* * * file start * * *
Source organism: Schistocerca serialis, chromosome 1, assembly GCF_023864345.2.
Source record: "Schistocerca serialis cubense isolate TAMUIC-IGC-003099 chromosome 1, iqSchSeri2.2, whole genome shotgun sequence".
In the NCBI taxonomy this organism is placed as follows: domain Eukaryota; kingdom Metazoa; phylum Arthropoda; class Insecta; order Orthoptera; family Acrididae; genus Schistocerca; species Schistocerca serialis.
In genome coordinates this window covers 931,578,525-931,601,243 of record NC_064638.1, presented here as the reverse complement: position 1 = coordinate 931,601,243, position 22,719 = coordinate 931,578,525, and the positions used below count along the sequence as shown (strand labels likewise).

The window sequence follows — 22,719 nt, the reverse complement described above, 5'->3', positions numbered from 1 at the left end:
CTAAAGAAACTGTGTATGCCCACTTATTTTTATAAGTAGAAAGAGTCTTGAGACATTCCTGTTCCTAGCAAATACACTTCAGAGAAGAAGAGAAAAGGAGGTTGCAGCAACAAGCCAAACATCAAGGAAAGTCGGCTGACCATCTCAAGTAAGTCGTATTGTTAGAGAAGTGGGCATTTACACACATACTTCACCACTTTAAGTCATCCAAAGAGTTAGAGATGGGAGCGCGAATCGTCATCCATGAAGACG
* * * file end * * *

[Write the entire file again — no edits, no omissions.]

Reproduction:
Source organism: Schistocerca serialis, chromosome 1, assembly GCF_023864345.2.
Source record: "Schistocerca serialis cubense isolate TAMUIC-IGC-003099 chromosome 1, iqSchSeri2.2, whole genome shotgun sequence".
In the NCBI taxonomy this organism is placed as follows: domain Eukaryota; kingdom Metazoa; phylum Arthropoda; class Insecta; order Orthoptera; family Acrididae; genus Schistocerca; species Schistocerca serialis.
In genome coordinates this window covers 931,578,525-931,601,243 of record NC_064638.1, presented here as the reverse complement: position 1 = coordinate 931,601,243, position 22,719 = coordinate 931,578,525, and the positions used below count along the sequence as shown (strand labels likewise).

The window sequence follows — 22,719 nt, the reverse complement described above, 5'->3', positions numbered from 1 at the left end:
CTAAAGAAACTGTGTATGCCCACTTATTTTTATAAGTAGAAAGAGTCTTGAGACATTCCTGTTCCTAGCAAATACACTTCAGAGAAGAAGAGAAAAGGAGGTTGCAGCAACAAGCCAAACATCAAGGAAAGTCGGCTGACCATCTCAAGTAAGTCGTATTGTTAGAGAAGTGGGCATTTACACACATACTTCACCACTTTAAGTCATCCAAAGAGTTAGAGATGGGAGCGCGAATCGTCATCCATGAAGACG